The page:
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Patent Cooperation Treaty

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Overview Edit

The roots of the Patent Cooperation Treaty (PCT) go back to 1966, when the Executive Committee of the Paris Convention for the Protection of Industrial Property called for a study of how to reduce, for applicants and patent offices, the duplication of effort involved in filing and obtaining patent applications for the same invention in different countries. The resulting WIPO treaty, the PCT, was signed in Washington, D.C., in 1970 and entered into force in 1978. The treaty was amended in 1979, 1984, 2001, and 2004. As of September 15, 2005, there were 128 Contracting Parties to the PCT.

By simplifying patent application filing, the PCT assists innovators in obtaining patent protection throughout the world. It also encourages small businesses and individuals to seek patent protection abroad.

Under this WIPO-administered treaty, nationals or residents of a contracting state file a single patent application, called an "international" application, with their national patent office or with WIPO as a receiving office. This automatically lodges the application for patent protection in all 127 Contracting Parties of the PCT.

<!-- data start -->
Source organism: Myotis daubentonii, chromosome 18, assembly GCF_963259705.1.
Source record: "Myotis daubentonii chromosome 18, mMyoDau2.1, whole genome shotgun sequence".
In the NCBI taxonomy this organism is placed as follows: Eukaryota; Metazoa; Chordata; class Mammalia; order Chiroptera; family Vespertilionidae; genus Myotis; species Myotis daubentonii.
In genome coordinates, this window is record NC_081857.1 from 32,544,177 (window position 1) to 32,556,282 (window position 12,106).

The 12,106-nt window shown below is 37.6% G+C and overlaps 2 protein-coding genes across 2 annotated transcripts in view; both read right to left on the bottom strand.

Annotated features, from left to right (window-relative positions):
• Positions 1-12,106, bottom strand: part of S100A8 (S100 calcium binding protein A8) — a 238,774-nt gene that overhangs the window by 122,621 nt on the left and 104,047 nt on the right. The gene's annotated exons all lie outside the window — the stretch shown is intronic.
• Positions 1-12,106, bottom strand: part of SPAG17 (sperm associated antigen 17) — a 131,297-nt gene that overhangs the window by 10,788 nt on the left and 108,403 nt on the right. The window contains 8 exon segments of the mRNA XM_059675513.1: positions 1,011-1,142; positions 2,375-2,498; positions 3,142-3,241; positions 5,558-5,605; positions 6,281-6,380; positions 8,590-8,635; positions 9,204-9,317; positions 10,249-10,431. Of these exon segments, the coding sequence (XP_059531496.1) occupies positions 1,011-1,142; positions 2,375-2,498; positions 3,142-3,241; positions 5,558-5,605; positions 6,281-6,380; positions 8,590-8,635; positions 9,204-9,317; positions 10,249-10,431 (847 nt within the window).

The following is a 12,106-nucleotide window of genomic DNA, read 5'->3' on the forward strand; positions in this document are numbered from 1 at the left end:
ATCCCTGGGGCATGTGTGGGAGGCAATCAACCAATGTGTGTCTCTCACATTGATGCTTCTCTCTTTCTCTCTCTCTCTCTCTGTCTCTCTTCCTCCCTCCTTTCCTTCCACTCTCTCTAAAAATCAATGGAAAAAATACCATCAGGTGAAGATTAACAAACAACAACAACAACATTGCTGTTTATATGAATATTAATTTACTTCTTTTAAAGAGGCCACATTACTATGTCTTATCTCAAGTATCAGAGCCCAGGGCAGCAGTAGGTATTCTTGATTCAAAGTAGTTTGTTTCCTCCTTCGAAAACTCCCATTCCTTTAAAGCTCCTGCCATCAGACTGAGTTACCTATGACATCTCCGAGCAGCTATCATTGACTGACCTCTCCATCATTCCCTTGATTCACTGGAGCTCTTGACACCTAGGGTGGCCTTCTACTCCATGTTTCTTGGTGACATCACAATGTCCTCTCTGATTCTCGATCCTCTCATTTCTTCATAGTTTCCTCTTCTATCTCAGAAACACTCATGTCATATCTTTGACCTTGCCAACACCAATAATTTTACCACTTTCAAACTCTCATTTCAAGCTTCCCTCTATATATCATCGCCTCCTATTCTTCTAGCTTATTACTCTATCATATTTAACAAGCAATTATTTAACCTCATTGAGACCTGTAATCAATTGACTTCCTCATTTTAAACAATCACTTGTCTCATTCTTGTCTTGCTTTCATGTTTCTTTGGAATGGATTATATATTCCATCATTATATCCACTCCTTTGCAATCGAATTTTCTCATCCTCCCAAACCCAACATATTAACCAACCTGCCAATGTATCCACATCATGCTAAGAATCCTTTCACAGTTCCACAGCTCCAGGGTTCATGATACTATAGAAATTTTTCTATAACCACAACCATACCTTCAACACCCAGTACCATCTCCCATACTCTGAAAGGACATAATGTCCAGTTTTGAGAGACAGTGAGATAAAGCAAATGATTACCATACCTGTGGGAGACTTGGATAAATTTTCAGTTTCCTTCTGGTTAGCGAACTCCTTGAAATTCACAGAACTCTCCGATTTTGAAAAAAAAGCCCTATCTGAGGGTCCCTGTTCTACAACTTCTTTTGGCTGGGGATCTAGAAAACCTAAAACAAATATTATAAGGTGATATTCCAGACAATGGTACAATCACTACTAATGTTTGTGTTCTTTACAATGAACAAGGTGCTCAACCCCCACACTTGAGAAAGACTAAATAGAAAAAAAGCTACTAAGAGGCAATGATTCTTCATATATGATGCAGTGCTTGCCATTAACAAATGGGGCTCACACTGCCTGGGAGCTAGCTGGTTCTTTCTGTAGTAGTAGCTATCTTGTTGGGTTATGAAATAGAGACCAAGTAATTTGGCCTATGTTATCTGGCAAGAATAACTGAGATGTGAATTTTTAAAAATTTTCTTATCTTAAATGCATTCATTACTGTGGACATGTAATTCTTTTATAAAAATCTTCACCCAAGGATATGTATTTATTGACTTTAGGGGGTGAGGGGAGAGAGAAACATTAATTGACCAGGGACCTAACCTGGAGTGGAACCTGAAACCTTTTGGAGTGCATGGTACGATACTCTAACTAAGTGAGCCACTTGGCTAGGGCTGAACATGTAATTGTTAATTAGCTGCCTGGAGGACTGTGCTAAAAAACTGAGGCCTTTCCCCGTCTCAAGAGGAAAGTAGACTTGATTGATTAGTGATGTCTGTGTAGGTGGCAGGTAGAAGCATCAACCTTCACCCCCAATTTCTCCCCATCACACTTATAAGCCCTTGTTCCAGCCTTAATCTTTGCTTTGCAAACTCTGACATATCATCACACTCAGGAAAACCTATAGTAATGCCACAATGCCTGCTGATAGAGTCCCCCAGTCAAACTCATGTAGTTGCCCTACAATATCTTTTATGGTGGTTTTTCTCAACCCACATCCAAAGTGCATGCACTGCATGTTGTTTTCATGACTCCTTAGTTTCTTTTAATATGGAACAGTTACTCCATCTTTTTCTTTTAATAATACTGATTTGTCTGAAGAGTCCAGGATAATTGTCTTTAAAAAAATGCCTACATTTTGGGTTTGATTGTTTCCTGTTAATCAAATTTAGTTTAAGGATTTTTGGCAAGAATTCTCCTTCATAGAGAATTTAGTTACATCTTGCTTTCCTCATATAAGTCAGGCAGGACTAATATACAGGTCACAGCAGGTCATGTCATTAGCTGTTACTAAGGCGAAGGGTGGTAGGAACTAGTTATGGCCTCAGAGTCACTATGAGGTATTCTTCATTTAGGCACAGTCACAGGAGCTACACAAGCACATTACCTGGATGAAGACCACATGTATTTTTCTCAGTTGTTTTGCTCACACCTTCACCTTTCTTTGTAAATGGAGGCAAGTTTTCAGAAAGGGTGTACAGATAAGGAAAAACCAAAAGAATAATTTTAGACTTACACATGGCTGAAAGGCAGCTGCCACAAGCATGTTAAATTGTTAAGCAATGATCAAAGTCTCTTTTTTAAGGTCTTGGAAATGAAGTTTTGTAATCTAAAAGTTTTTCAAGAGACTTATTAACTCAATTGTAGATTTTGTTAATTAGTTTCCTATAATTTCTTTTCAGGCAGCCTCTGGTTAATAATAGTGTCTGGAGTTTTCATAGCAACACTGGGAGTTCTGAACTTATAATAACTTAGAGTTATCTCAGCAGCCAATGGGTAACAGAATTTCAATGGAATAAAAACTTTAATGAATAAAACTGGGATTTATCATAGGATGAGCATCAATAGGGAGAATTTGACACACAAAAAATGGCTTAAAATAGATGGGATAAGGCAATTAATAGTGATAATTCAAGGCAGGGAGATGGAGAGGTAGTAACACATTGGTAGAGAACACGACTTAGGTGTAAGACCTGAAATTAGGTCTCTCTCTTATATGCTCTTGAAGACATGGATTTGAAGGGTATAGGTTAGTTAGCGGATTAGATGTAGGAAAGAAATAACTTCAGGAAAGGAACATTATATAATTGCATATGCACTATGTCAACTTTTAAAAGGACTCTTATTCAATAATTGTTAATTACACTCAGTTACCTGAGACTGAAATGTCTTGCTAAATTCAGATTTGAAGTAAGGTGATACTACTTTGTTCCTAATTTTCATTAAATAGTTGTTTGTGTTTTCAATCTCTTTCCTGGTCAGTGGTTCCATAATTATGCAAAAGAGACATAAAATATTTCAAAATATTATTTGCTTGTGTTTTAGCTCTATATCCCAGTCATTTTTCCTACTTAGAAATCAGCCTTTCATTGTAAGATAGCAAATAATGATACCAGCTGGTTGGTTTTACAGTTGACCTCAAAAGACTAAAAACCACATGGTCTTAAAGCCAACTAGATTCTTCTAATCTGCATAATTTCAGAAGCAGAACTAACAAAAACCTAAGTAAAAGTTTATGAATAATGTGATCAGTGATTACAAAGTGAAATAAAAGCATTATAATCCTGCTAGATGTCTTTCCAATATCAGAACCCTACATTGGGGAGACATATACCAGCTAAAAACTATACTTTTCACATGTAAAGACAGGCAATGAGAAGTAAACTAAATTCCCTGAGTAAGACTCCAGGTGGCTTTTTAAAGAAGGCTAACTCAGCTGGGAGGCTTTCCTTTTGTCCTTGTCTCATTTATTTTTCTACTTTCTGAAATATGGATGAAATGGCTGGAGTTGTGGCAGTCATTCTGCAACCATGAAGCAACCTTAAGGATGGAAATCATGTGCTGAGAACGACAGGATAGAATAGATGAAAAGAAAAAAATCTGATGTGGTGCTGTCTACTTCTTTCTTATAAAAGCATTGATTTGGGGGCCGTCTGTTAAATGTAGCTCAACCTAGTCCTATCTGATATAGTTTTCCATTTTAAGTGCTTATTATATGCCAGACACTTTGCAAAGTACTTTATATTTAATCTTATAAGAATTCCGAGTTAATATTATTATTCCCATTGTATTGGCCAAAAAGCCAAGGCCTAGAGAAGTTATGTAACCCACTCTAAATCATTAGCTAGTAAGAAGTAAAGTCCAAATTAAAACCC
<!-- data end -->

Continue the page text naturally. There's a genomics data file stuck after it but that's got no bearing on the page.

The treaty provides a longer period of time, 30 months, before applicants must commit themselves to undertake the expenses of translation, national filing fees, and prosecution in every country in which they want protection. By providing applicants with more time and information to evaluate the strength of their potential patent and to determine marketing plans, the 30-month period allows applicants to be more selective as to the countries in which they will file. This is a major improvement over the 12-month priority period provided under the Paris Convention for patent applicants.

Under the PCT, WIPO publishes the "international application," together with a nonbinding indication as to the potential patentability of the invention. This nonbinding indication is a preliminary search and/or examination by an "International Authority," one of 11 patent offices designated by WIPO that currently meet the treaty's minimum staffing and documentation requirements. The nonbinding indication helps applicants decide whether to proceed with their patent applications in national or regional offices. Patent offices also benefit from these nonbinding indications of patentability when deciding whether to grant national or regional patents based upon PCT applications. Foreign search reports identify relevant documents that help patent offices to conserve resources in the examination process and to improve the quality of examination.

See also Edit

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